Davis v. Colvin

Filing 20

MEMORANDUM OPINION AND ORDER denying 14 Motion for Summary Judgment and the decision of the Commissioner is affirmed. Signed by Magistrate Judge John C. Gargiulo on 3/6/17. (RLW)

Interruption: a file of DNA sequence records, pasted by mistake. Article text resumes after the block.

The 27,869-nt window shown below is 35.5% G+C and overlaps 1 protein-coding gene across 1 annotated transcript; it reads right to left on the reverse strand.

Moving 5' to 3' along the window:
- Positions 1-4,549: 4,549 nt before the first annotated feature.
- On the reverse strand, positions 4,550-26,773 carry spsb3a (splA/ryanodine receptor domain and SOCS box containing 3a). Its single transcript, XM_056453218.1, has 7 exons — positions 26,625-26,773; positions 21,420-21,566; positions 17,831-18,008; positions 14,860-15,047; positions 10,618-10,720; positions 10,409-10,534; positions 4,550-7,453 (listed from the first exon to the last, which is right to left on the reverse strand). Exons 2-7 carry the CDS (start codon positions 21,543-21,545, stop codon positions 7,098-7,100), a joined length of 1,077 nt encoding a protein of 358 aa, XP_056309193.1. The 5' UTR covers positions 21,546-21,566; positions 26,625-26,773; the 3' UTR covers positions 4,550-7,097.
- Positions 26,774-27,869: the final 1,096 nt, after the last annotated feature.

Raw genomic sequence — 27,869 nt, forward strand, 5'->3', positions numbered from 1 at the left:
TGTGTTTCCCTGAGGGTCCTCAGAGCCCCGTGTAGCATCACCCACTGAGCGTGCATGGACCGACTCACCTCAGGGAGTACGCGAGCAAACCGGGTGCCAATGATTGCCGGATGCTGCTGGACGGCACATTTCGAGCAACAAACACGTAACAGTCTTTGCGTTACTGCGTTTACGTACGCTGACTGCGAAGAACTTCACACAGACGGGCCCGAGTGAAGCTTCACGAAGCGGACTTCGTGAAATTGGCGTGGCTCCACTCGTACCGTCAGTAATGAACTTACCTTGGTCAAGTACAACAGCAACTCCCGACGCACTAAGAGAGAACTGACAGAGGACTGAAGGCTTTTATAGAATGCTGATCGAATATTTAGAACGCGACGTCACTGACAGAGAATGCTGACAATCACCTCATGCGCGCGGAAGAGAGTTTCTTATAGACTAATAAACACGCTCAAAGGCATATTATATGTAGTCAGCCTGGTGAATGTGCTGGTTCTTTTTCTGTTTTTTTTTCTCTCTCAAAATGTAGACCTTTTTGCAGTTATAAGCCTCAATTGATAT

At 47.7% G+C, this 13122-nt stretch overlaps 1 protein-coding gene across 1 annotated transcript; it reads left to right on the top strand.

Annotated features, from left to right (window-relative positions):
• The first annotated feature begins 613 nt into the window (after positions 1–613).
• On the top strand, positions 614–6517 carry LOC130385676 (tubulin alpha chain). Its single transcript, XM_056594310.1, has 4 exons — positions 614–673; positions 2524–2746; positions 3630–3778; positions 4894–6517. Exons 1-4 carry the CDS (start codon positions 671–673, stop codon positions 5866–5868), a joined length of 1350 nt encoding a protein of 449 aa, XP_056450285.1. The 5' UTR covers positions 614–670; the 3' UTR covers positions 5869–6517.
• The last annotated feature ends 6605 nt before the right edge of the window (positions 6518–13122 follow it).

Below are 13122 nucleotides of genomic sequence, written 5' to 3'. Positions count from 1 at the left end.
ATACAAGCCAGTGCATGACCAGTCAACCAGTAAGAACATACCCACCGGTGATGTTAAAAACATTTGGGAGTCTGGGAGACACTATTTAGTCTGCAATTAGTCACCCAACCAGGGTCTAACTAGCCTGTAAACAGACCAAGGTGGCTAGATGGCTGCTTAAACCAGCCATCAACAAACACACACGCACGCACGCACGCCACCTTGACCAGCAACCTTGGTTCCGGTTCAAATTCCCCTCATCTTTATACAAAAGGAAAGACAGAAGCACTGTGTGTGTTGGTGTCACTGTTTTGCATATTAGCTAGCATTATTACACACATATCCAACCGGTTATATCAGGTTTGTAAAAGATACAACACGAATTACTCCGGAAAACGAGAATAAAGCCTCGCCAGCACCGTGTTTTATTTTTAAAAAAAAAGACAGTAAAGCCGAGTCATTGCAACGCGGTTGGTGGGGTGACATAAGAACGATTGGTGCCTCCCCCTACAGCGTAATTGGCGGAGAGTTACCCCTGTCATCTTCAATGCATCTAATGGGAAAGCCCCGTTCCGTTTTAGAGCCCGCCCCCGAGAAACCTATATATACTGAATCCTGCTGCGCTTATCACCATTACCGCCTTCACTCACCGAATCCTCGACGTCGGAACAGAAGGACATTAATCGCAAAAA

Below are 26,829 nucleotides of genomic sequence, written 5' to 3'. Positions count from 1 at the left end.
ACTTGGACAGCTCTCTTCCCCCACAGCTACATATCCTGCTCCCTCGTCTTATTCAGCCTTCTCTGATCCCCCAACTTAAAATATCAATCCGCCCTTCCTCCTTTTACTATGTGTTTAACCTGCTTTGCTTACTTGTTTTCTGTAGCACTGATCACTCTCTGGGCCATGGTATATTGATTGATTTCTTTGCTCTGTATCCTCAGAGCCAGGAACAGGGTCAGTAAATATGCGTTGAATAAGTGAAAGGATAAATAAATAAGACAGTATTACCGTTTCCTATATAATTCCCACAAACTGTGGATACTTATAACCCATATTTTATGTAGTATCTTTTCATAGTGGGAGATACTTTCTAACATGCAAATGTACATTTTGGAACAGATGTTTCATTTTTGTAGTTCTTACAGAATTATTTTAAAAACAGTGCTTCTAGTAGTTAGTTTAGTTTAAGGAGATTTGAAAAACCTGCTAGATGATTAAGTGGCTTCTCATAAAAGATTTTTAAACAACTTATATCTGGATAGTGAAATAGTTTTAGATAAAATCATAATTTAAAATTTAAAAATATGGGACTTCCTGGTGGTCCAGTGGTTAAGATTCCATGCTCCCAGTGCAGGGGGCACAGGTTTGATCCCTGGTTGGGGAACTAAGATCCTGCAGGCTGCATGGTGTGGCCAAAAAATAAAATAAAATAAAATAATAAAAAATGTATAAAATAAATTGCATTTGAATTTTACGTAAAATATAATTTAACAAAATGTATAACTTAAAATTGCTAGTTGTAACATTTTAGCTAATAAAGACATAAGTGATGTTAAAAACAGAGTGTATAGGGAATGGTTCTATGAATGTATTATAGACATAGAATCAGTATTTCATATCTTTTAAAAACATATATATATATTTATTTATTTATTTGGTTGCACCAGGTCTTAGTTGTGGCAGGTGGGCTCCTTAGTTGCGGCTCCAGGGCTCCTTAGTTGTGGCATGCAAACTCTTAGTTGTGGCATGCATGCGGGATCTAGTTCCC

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IN THE UNITED STATES DISTRICT COURT FOR THE SOUTHERN DISTRICT OF MISSISSIPPI SOUTHERN DIVISION LINDA F. DAVIS PLAINTIFF V. CIVIL NO. 1:15-cv-265-JCG CAROLYN W. COLVIN, Acting Commissioner of Social Security DEFENDANT MEMORANDUM OPINION AND ORDER DENYING PLAINTIFF’S MOTION FOR SUMMARY JUDGMENT (ECF NO. 14) AND AFFIRMING THE DECISION OF THE COMMISSIONER Pursuant to 42 U.S.C. ' 405(g), Plaintiff Linda F. Davis seeks judicial review of a decision by the Commissioner of the Social Security Administration, denying her claim for Disability Insurance Benefits (DIB) under Title II of the Social Security Act, 42 U.S.C. § 401-433, and her claim for Supplemental Security Income (SSI) under Title XVI of the Social Security Act, 42 U.S.C. ' 1381-1383f. Plaintiff has filed a Motion for Summary Judgment (ECF No. 14) and Memorandum (ECF No. 15), and the Commissioner has filed a Memorandum in Opposition (ECF No. 19). Having reviewed the administrative record, the submissions of the parties, and relevant law, the Court concludes that the decision of the administrative law judge (ALJ) is supported by substantial evidence and in accord with relevant legal standards. Plaintiff’s Motion for Summary Judgment should be denied, and the decision of the Commissioner affirmed. I. BACKGROUND In June 2012, Plaintiff filed an application for DIB and SSI. Plaintiff alleged disability beginning February 1, 2012, due to breast cancer and post-mastectomy lymphedema syndrome of the left upper extremity. (ECF No. 9, at 188). Plaintiff was 54 years old on the alleged onset date of February 1, 2012. She had a left modified radical mastectomy in April 1999. (ECF No. 9, at 61). Plaintiff did not allege mental impairment as a basis for disability when she filed her application. She now alleges that she has a mental impairment of major depressive disorder that was not properly evaluated by the ALJ. (ECF No. 15, at 13-20). The diagnosis of major depressive disorder was made months after the date of Plaintiff’s application by a nurse practitioner and a licensed counselor at Gulf Coast Mental Health Center. (ECF No. 9, at 315, 321, 326). Plaintiff completed high school with a GED and has taken vocational classes in cosmetology but never practiced. Id. at 75. She has worked as a driver for a rental car agency and as a food server. Id. at 63. Plaintiff’s last employment was in 2010 as a driver. Plaintiff was let go from that job in August 2010 due to an alleged dispute with a coworker. Id. at 76. For purposes of her DIB claim, Plaintiff acquired sufficient quarters of coverage to remain insured through December 31, 2014. Id. at 57. Following denial of her claim initially and on reconsideration, Plaintiff requested a hearing before an ALJ. ALJ Wallace E. Weakley held a video hearing on February 19, 2014. (ECF No. 9, at 57-64). Plaintiff appeared with counsel and testified. A vocational expert (VE) also testified. 2 On March 24, 2014, the ALJ issued a decision concluding that Plaintiff was not disabled from February 1, 2012, through the date of the decision. The ALJ utilized the five-step sequential evaluation process to find Plaintiff not disabled. 20 C.F.R. § 404.1520(a) and 20 C.F.R. § 416.920(a).1 At step one, the ALJ determined that Plaintiff had not engaged in substantial gainful activity since her alleged onset date of February 1, 2012. Id. at 59. At step two, the ALJ found that Plaintiff had severe impairments of “obesity, status post left mastectomy, limited use of left upper extremity due to lymphedema.” Id. At step three, the ALJ concluded that Plaintiff did not have an impairment or combination of impairments that meets or medically equals the severity of one of the listed impairments in 20 C.F.R. Part 404, Subpart P, Appendix 1.” Id. Next, the ALJ determined that Plaintiff retained the residual functional capacity (RFC) “to perform light work as defined in 20 C.F.R. §§ 404.1567(b) and 416.967(b) except no requirement for raising upper left extremity above shoulder height.” Id. at 60. The ALJ concluded that Plaintiff’s medically determinable impairments could reasonably be expected to cause the alleged symptoms; however, the claimant’s statements concerning the intensity, persistence and limiting effects The ALJ uses a five-step sequential process to evaluate claims of disability and decides whether: (1) the claimant is not working in substantial gainful activity; (2) the claimant has a severe impairment; (3) the claimant’s impairment meets or equals a listed impairment in 20 C.F.R. Part 404, Subpart P, Appendix 1; (4) the impairment prevents the claimant from doing past relevant work; and (5) the impairment prevents the claimant from doing any other work. 20 C.F.R. § 416.920(a). 1 3 of these symptoms are not entirely credible . . .” Id. at 61. Plaintiff maintains that the ALJ’s credibility determination is not supported by substantial evidence. (ECF No. 15, at 21-23). At step four, the ALJ noted Plaintiff’s past relevant work experience as a driver for a rental car company and as a food server. Id. at 63. At step five, the ALJ relied upon the VE’s testimony to find Plaintiff capable of performing her past work. Id. The Appeals Council denied Plaintiff’s request for review, rendering the ALJ’s March 24, 2014, decision the final decision of the Commissioner. II. STANDARD OF REVIEW The Court has jurisdiction over this action pursuant to 28 U.S.C. ' 1331 and 42 U.S.C. ' 405(g). Because both parties have consented under 28 U.S.C. ' 636(c) to have a United States Magistrate Judge conduct all of the proceedings in this case, the undersigned has the authority to issue this opinion and the accompanying final judgment. The Court’s review is narrowly prescribed. Review of the Commissioner=s decision is limited to an inquiry into whether there is substantial evidence on the record as a whole to support the findings of the Commissioner and whether the correct legal standards were applied. 42 U.S.C. ' 405(g); Richardson v. Perales, 402 U.S. 389, 401 (1971); Falco v. Shalala, 27 F.3d 160, 163 (5th Cir. 1994). A'[S]ubstantial evidence' is less than a preponderance but more than a scintilla." Bowling v. Shalala, 36 F.3d 431, 434 (5th Cir. 1994). Substantial evidence Amust do 4 more than create a suspicion of the existence of the fact to be established, but >no substantial evidence= will be found only where there is a >conspicuous absence of credible choices= or >no contrary medical evidence.=@ Harrell v. Bowen, 862 F.2d 471, 475 (5th Cir. 1988)(quoting Hames v. Heckler, 707 F.2d 162, 164 (5th Cir. 1983)). Conflicts in the evidence are for the Commissioner to resolve. If the Commissioner=s factual findings are supported by substantial evidence, they are conclusive and must be affirmed. Selders v. Sullivan, 914 F.2d 614, 617 (5th Cir. 1990). The Court may not reweigh the evidence, try the issues de novo, or substitute its judgment for the Commissioner's, "even if the evidence preponderates against the [Commissioner's] decision. Bowling, 36 F.3d at 434. III. DISCUSSION A. The ALJ Was Not Required to Engage in the Special Technique Plaintiff argues that she had a non-frivolous claim of mental impairment from depression, and thus, the ALJ should have evaluated the severity of her mental impairment using the special technique found at 20 C.F.R. §§ 404.1520a and 416.920a. (ECF No. 15, at 14). The only mention of Plaintiff’s mental impairment in the ALJ’s decision provides: [A]lthough the claimant alleges depression and she attends therapy sessions at Gulf Coast Mental Health Center, neither a psychiatrist nor a psychologist has examined the claimant or assigned a diagnosis of depression. The claimant receives anti-depressive medication from a nurse practitioner, which is not an acceptable medical source per 5 20 C.F.R. 404.1513(a)(e) and 416.913(a)(e). (ECF No. 9, at 62). Under the Social Security Act regulations, acceptable medical sources include physicians, psychologists, optometrists, podiatrists, and speech pathologists. 20 C.F.R. §§ 404.1513(a) and 416.913(a). Only an acceptable medical source may (1) establish the existence of a medically determinable impairment; (2) give a medical opinion; and (3) be considered as a treating source whose medical opinions may be entitled to controlling weight. See 20 C.F.R. §§ 404.1513(a) and 416.913(a); Thibodeaux v. Astrue, 324 F. App’x 440, 445 (5th Cir. 2009) (citing Social Security Ruling 06-03p, 71 Fed. Reg. 45593-03, 2006 WL 2329939 (August 9, 2006)). Nurse practitioners and licensed counselors are not acceptable medical sources. 20 C.F.R. §§ 404.1513(d) and 416.913(d). They are considered “other sources.” Id. Evidence from “other sources” may be used to show the severity of an impairment and how it affects the individual’s ability to function. Id. (“[W]e may also use evidence from other sources to show the severity of your impairment(s) and how it affects your ability to work.”). 20 C.F.R. §§ 404.1520a and 416.920a set out a special technique for the ALJ to use in evaluating the severity of a claimant’s mental impairments. Under these regulations, the ALJ must first determine whether the claimant has a medically determinable mental impairment. Evidence from an acceptable medical source is required to establish a medically determinable impairment. 20 C.F.R. §§ 404.1513 6 and 416.913. No acceptable medical source diagnosed Plaintiff with severe major depressive disorder. Plaintiff was diagnosed with this disorder by a nurse practitioner and a licensed counselor. “Information from these ‘other sources’ cannot establish the existence of a medically determinable impairment.” Social Security Ruling 06-03p. Without an acceptable medical source to establish a medically determinable mental impairment, the ALJ was not required to move to the next step of the special technique and rate the degree of functional limitation resulting from the mental impairment. 20 C.F.R. §§ 404.1520a and 416.920a. (“Under the special technique, we must first . . . determine whether you have a medically determinable impairment(s).”). Plaintiff maintains that several cases support her position that the ALJ should have completed the technique. These cases however are not comparable because acceptable medical sources diagnosed the mental impairments. See Satterwhite v. Barnhart, 44 F. App’x 652, *2 (5th Cir. 2002) (medical doctor diagnosed mental impairment); West v. Astrue, No. 1:10-cv-142-HSO-JMR, 2011 WL 3684069, at *2 (S.D. Miss. July 22, 2011), report and recommendation adopted, 2011 WL 3683877 (S.D. Miss. Aug. 23, 2011) (psychologist diagnosed mental impairment); Myers v. Astrue, No. 5:09-cv-121-DCB-RHW, 2010 WL 6397551, *5 (S.D. Miss. Nov. 18, 2010), report and recommendation adopted, 2011 WL 1213089 (S.D. Miss. Mar. 30, 2011) (medical doctor diagnosed mental impairment); Biles v. Astrue, No. 3:09-cv318-B(BF), 2010 WL 4688810, at *3 (N.D. Tex. Oct. 28, 2010), report and recommendation adopted, 2010 WL 4705117 (N.D. Tex. Nov. 19, 2010) (psychologist 7 diagnosed mental impairment); Costanzo v. Astrue, No. G-07-418, 2009 U.S. Dist. LEXIS, at *7-8 (S.D. Tex. Mar. 31, 2009) (medical doctor diagnosed mental impairment). Plaintiff refers to a notation in the records of Gulf Coast Mental Health Center that a “Dr. Maher” prescribed Celexa and Abilify, and Dr. Pande prescribed Ability and Pristiq. (ECF No. 9, at 304, 321; ECF No. 15, at 16). The form where the notation regarding Dr. Maher is written in the margins was signed on November 29, 2012, by Nurse Practitioner Ladner. It is not signed by Dr. Maher. The margin note does not reflect that Plaintiff was examined by Dr. Maher or that Dr. Maher diagnosed Plaintiff with a mental impairment. The ALJ specifically inquired at the hearing regarding whether an acceptable medical source diagnosed Plaintiff with a mental impairment, and Plaintiff did not provide him with this information, instead referring him to the medical records. (ECF No. 9, at 81-82). Plaintiff acknowledges that the diagnosis of major depressive disorder was made by a nurse practitioner and a licensed counselor. (ECF No. 9, at 315, 321, 326; ECF No. 15, at 22). See Thomas v. Colvin, No. 2:14-cv-1099 AC, 2015 WL 1813011, *8 (E.D. Cal. Apr. 21, 2015) (“Plaintiff identifies no part of the record showing that the nurse practitioner or the social worker was directly supervised by a doctor, or worked closely with a doctor, when the diagnoses were issue.”) The regulations clearly outline who qualifies as an acceptable medical source, and the ALJ was not obligated to rely on a diagnosis by a nurse practitioner and a 8 licensed counselor. See Porter v. Barnhart, 200 F. App’x 317, 319 (5th Cir. 2006) (“[T]he ALJ was not required to rely on the chiropractor’s evaluation because a chiropractor is not an acceptable medical source.”); Brown v. Astrue, No. 3:13-cv-1071DPJ-FKB, 2014 WL 1277885, *10 (S.D. Miss. Mar. 27, 2014) (“[T]he ALJ could, but did not have to, consider [the nurse practitioner’s] opinion under 20 C.F.R. § 416.913(d)(1).”); Rush v. Astrue, No. 3:13-cv-915-CWR-FKB, 2014 WL 1153269, *8 (S.D. Miss. Mar. 21, 2014) (“Although a nurse practitioner falls under the category of ‘other sources’ in § 416.913(d), the ALJ is not obligated to consider evidence offered by those sources.”). The ALJ’s decision reflects that he did consider the opinions of the nurse practitioner and the licensed counselor but found them unsupported by an acceptable medical source. Substantial evidence and clearly-worded regulations support the ALJ’s decision not to credit the medical opinions of the nurse practitioner and licensed counselor. See Brown, 2014 WL 1277885, at *2. “[T]he claimant has the burden of proving his disability by establishing a physical or mental impairment.” Jones v. Bowen, 829 F.2d 524, 526 (5th Cir. 1987). “If the claimant does not provide sufficient evidence, the ALJ must make a decision based on the available evidence.” Anderson v. Sullivan, 887 F.2d 630, 634 (5th Cir. 1989) (citing 20 C.F.R. § 404.1516). The decision to require a consultative examination is discretionary, and is not required unless “the record establishes that such an examination is necessary to enable the administrative law judge to make the disability decision." Jones, 829 F.2d at 526. Plaintiff did not allege a mental 9 impairment in her application for benefits, nor is there any indication in the record that she requested a consultative examination. The administrative record contained sufficient evidence regarding Plaintiff’s mental condition to allow the ALJ to make an informed decision. The ALJ was not required to further develop the record on this issue. B. The ALJ’s Credibility Determination is Supported by Substantial Evidence The ALJ concluded that Plaintiff’s “allegations of debilitating symptoms and limitations are not fully credible.” (ECF No. 9, at 62). He found that “the evidence in the record does not support the claimant’s allegations of totally incapacitating symptoms.” Id. at 63. Plaintiff submits that “[t]he reasons the ALJ provided for this determination are not supported by substantial evidence as the ALJ discredited Plaintiff for mostly irrelevant and illogical reasons.” (ECF No. 15, at 21). The evaluation of a claimant’s subjective symptoms is a task particularly within the province of the ALJ who had an opportunity to observe the claimant at the hearing. Harrell, 862 F.2d at 480; Loya v. Heckler, 707 F.2d 211, 215 (5th Cir. 1983). “An ALJ must consider a claimant’s subjective symptoms as well as the objective medical evidence, and those symptoms may support a finding of disability even without support from any objective medical data. The ALJ is not required, however, to give subjective evidence precedence over medical evidence . . .” Loya, 707 F.2d at 214. To prove disability resulting from pain, a claimant must establish a medically 10 determinable impairment that is capable of producing disabling pain. 20 C.F.R. §§ 404.1529(a) and 416.929(a); Ripley v. Chater, 67 F.3d 552, 556 (5th Cir. 1995). “The ALJ must consider subjective evidence of pain, but it is within his discretion to determine the pain’s disabling nature.” Wren v. Sullivan, 925 F.2d 123, 128 (5th Cir. 1991) (citations omitted). “Such determinations are entitled to considerable deference.” Id. “Disabling pain must be constant, unremitting, and wholly unresponsive to therapeutic treatment.” Id. at 128-29 (citations omitted). The ALJ was swayed by the fact that Plaintiff testified she stopped working in August 2010, not because of disability, but because she was laid off. (ECF No. 9, at 76). Plaintiff did not pursue employment after August 2010, despite her allegation that she did not become disabled until February 1, 2012. Id. at 77. Whether a claimant “ceased work for reasons other than impairment” is a factor that may be considered in determining credibility. Villa v. Sullivan, 895 F.2d 1019, 1024 (5th Cir. 1990). The ALJ found inconsistencies between Plaintiff’s testimony and other evidence that also supports his adverse credibility assessment. Plaintiff testified that she “maybe” stopped driving in March 2012, but counseling session notes from Gulf Coast Mental Health Center indicated that Plaintiff was providing transportation to her neighbors in July 2013. (ECF No. 9, at 74, 337). An ALJ may discount a claimant’s subjective complaints if there are inconsistencies between the alleged impairments and the evidence as a whole. Vaughan v. Shalala, 58 F.3d 129, 131 (5th Cir. 1995). 11 The ALJ found that Plaintiff’s allegation of major depressive disorder was undermined by the fact that Plaintiff was not diagnosed with this disorder by an acceptable medical source. Id. at 62. Plaintiff argues that this fact should not undermine Plaintiff’s credibility but has not supported this argument with authority. Plaintiff did not allege that she was disabled due to major depressive disorder or any other mental impairment when she filed her application in June 2012. When asked by the ALJ why she could not perform past relevant work, Plaintiff testified that “constant use of the arm” would prevent her from doing past work. (ECF No 9, at 87). Plaintiff did not mention her mental condition in response to the ALJ’s question. That Plaintiff belatedly alleged mental impairment without supporting evidence from an acceptable medical source is a reasonable credibility consideration. Plaintiff maintains that “the ALJ did not consider the debilitating nature of Plaintiff’s pain.” (ECF No. 15, at 22). The ALJ’s decision however shows that the ALJ considered Plaintiff’s complaints of pain along with her activities and the medical evidence. The ALJ noted that Plaintiff testified that her “average pain is eight but she takes medicine before it gets that far.” (ECF No. 9, at 61). Dr. Pande’s treatment records indicate Plaintiff reported a pain level of six on February 14, 2012, and a four on December 4, 2013. Id. at 264, 339. Dr. Pande regularly prescribed pain medication to manage Plaintiff’s pain, indicating that the pain was responsive to treatment. The fact that Plaintiff’s pain was responsive to pain 12 medication is a proper consideration. James v. Bowen, 793 F.2d 702, 706 (5th Cir. 1986). Pain controlled by medication is not disabling. Id. The ALJ noted a physical therapy record of January 26, 2012, where Plaintiff reported “feel[ing] great today.” (ECF No. 9, at 61, 245). He cited an examination by Dr. Pande in December 21, 2012, that indicated normal strength in Plaintiff’s upper extremities. (ECF No. 9, at 61, 279). Dr. Pande also found Plaintiff’s upper extremity strength normal on November 22, 2011, February 14, 2012, and August 14, 2012. Id. at 265, 273, 290. The ALJ noted the “normal” examinations of Plaintiff by Dr. Pande, but also credited Dr. Pande’s opinion that Plaintiff’s physical impairment caused pain, swelling, and difficulty with movement in the upper left extremity. (ECF No. 9, at 61, 277). For this reason, the ALJ placed restrictions in the RFC that Plaintiff not be required to raise her left upper extremity above shoulder height. Id. at 60. Clearly, the ALJ considered Plaintiff’s complaints of pain. The ALJ compared Plaintiff’s statements to the medical evidence and properly performed his function as the trier of fact. The evidence the ALJ cited to support his credibility determination easily exceeds “more than a mere scintilla” of evidence, and the finding is therefore conclusive. Bowling, 36 F.3d at 434. The Court may not reweigh the evidence. III. CONCLUSION IT IS, THEREFORE, ORDERED AND ADJUDGED that Plaintiff’s Motion for Summary Judgment (ECF No. 14) is DENIED and the decision of the 13 Commissioner AFFIRMED. SO ORDERED, this the 6th day of March, 2017. /s/ John C. Gargiulo JOHN C. GARGIULO UNITED STATES MAGISTRATE JUDGE 14